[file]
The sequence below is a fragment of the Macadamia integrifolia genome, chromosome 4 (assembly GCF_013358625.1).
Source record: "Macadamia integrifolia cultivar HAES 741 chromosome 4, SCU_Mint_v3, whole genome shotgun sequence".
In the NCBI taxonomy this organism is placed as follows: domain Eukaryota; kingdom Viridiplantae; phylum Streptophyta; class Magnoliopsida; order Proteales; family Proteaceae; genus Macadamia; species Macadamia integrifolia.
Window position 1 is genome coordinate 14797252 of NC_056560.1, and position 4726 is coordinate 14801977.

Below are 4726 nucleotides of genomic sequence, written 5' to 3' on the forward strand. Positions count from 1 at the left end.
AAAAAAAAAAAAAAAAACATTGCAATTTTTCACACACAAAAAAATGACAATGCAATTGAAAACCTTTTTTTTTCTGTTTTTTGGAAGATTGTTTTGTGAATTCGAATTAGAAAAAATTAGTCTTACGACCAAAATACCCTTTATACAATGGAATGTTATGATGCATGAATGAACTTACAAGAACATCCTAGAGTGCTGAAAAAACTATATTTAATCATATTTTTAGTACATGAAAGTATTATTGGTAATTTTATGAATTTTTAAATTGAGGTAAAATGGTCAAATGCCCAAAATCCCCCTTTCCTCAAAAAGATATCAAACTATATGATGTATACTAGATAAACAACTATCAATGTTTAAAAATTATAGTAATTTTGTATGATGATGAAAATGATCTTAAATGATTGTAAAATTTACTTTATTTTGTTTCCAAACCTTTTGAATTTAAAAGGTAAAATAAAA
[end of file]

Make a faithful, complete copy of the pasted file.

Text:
The sequence below is a fragment of the Macadamia integrifolia genome, chromosome 4 (assembly GCF_013358625.1).
Source record: "Macadamia integrifolia cultivar HAES 741 chromosome 4, SCU_Mint_v3, whole genome shotgun sequence".
In the NCBI taxonomy this organism is placed as follows: domain Eukaryota; kingdom Viridiplantae; phylum Streptophyta; class Magnoliopsida; order Proteales; family Proteaceae; genus Macadamia; species Macadamia integrifolia.
Window position 1 is genome coordinate 14797252 of NC_056560.1, and position 4726 is coordinate 14801977.

Below are 4726 nucleotides of genomic sequence, written 5' to 3' on the forward strand. Positions count from 1 at the left end.
AAAAAAAAAAAAAAAAACATTGCAATTTTTCACACACAAAAAAATGACAATGCAATTGAAAACCTTTTTTTTTCTGTTTTTTGGAAGATTGTTTTGTGAATTCGAATTAGAAAAAATTAGTCTTACGACCAAAATACCCTTTATACAATGGAATGTTATGATGCATGAATGAACTTACAAGAACATCCTAGAGTGCTGAAAAAACTATATTTAATCATATTTTTAGTACATGAAAGTATTATTGGTAATTTTATGAATTTTTAAATTGAGGTAAAATGGTCAAATGCCCAAAATCCCCCTTTCCTCAAAAAGATATCAAACTATATGATGTATACTAGATAAACAACTATCAATGTTTAAAAATTATAGTAATTTTGTATGATGATGAAAATGATCTTAAATGATTGTAAAATTTACTTTATTTTGTTTCCAAACCTTTTGAATTTAAAAGGTAAAATAAAA